The Washington Post and msnbc.com this week are publishing a major national investigation into food safety in America, conducted by student journalists from five universities participating in the national Carnegie-Knight News21 program.

Twenty-seven News21 fellows from Arizona State University, University of Maryland, University of Missouri, University of Nebraska and Harvard University collaborated to produce the project, which examines food safety issues through in-depth stories, photos, video, graphics and interactive databases.

The stories being published by The Washington Post this week detail the widespread incidence and many causes of foodborne illness in the United States and show how a combination of industry practices and gaps in government oversight leaves consumers vulnerable. Earlier, the Post published two breaking news stories from the News21 national project about food safety at farmers markets and a corporate challenge to the way federal and state governments investigate foodborne illness outbreaks.

Among the News21 stories featured on msnbc.com are an examination of the dangers posed by seafood, how less than 2 percent of imported food is inspected by the U.S. Food and Drug Administration at ports of entry and why food at farmers markets may not be as safe as consumers think.

The project also appears on the websites of News21 and the Washington-based Center for Public Integrity, a nonprofit investigative journalism organization.

The News21 program, funded by the Carnegie Corporation of New York and the John S. and James L. Knight Foundation, promotes in-depth, interactive and innovative investigative journalism at journalism schools across the country. It is headquartered at ASU’s Walter Cronkite School of Journalism and Mass Communication.

Last year’s national News21 investigation on transportation safety, “Breakdown: Traveling Dangerously in America,” was featured in the Post and on the websites of msnbc.com and the Center for Public Integrity. It drew more than 5.2 million page views in its first 18 days – the largest distribution of university-produced journalism in history. The project was a finalist in the Online News Association investigative reporting contest in the professional category.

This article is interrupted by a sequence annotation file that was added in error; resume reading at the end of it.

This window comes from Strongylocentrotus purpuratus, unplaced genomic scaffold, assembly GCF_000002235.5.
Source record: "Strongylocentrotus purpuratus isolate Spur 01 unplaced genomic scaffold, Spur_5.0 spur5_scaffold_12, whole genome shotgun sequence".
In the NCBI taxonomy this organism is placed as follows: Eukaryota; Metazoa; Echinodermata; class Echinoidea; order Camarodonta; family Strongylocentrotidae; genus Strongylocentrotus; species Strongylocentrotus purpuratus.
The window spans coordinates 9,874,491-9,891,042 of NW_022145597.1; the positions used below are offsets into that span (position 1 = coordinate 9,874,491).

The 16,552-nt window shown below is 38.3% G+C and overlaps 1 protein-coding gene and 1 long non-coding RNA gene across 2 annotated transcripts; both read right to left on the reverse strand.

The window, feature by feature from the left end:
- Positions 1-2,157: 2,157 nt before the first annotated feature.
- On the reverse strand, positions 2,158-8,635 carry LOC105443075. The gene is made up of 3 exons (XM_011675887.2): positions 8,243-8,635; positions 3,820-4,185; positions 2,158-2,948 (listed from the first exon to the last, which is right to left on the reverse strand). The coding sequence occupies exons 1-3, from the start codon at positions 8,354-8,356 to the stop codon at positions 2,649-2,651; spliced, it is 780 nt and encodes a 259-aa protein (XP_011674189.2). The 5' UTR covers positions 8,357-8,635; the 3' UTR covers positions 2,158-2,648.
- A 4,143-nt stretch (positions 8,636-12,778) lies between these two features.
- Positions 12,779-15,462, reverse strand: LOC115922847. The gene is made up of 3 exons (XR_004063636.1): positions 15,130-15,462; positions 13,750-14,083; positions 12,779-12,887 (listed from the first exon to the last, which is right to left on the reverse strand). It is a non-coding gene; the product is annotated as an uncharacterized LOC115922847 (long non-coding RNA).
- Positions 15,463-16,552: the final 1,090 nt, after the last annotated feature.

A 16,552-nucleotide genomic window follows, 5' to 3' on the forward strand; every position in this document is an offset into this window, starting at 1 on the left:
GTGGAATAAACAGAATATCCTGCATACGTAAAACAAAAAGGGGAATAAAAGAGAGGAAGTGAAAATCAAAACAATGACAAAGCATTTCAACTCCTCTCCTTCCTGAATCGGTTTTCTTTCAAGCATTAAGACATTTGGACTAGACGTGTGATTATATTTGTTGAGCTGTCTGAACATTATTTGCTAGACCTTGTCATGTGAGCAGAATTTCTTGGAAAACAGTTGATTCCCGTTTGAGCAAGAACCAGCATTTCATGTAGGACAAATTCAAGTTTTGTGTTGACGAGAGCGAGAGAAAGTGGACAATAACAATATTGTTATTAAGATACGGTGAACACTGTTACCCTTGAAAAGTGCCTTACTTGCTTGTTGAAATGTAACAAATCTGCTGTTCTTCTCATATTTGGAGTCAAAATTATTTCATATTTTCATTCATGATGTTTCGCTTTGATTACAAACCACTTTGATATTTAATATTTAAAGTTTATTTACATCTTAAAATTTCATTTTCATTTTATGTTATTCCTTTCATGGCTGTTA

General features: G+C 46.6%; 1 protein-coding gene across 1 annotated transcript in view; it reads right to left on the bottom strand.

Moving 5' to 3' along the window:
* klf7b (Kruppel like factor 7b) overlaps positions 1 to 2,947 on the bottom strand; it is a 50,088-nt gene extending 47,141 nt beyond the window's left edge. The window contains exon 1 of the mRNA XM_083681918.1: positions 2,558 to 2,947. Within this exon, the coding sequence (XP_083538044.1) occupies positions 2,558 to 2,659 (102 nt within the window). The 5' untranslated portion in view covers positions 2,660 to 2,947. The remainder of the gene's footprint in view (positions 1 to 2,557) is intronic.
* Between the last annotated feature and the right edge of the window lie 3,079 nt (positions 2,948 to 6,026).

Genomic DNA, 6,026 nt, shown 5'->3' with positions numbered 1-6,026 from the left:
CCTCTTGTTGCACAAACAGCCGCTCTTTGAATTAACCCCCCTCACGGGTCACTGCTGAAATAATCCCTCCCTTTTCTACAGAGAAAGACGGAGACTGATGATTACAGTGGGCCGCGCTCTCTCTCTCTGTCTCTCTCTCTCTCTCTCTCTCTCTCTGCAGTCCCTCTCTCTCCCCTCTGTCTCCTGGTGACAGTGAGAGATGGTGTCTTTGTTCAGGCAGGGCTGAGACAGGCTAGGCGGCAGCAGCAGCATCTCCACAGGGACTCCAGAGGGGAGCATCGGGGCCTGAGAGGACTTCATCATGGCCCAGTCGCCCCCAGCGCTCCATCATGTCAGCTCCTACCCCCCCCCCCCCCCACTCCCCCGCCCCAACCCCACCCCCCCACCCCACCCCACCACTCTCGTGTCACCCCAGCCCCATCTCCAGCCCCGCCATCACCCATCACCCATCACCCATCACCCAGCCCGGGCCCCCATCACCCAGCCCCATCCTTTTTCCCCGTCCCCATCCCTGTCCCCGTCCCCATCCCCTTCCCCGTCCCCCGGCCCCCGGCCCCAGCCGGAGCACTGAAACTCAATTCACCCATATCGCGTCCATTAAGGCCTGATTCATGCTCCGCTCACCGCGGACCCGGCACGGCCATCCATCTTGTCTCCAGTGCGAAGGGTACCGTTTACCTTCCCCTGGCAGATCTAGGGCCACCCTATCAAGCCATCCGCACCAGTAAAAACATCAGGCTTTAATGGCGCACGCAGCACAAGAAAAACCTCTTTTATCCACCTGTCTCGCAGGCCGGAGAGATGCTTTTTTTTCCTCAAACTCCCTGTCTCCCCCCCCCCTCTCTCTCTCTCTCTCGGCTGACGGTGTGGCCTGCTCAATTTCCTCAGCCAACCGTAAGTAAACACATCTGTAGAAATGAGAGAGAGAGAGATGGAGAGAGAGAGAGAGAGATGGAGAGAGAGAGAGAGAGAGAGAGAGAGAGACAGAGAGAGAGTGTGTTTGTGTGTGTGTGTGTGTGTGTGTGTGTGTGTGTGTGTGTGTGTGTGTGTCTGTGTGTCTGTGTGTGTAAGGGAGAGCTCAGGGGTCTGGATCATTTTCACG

"News21 proves that top journalism schools and top teachers can produce journalism as good as any in America today," said Eric Newton, senior adviser to Knight Foundation President Alberto Ibargüen. "News leaders and major news organizations agree – because they use News21's journalism."

Susan King, vice president of the Carnegie Corporation of New York, said the national News21 project “proves that deep learning about a topic and good digital story telling are a powerful combination. These students under the leadership of experienced professors have produced strong reporting about an important topic and done it with ingenuity and in innovative ways. Students have benefited, but so have readers and viewers.”

The 2011 food safety investigation’s findings included:

• Foodborne illnesses sicken one person in six – 48 million – in the United States each year. Of those, 128,000 require hospitalization and 3,000 die.

• The U.S. Food and Drug Administration anticipates that 24 million agency-regulated products will enter the United States in 2011, but it expects to inspect less than 2 percent of them.

• Nearly 3 million Americans are sickened by contaminated meat and poultry each year. Poultry carrying the salmonella pathogen is routinely sold to consumers with the expectation that they’ll protect themselves from infections.

• Even though small farms lobbied Congress successfully for an exemption from stringent new federal food safety regulations, there is no scientific evidence that their products are safer than those produced by large farms.

News21 students began this year's reporting project with a teleconferenced spring semester seminar tying together classes at ASU, Maryland and Nebraska. The students researched food safety issues and interviewed experts in the field. Leonard Downie Jr., former executive editor of The Washington Post and the Cronkite School's Weil Family Professor of Journalism, led the seminar from the Cronkite School and coordinated the program.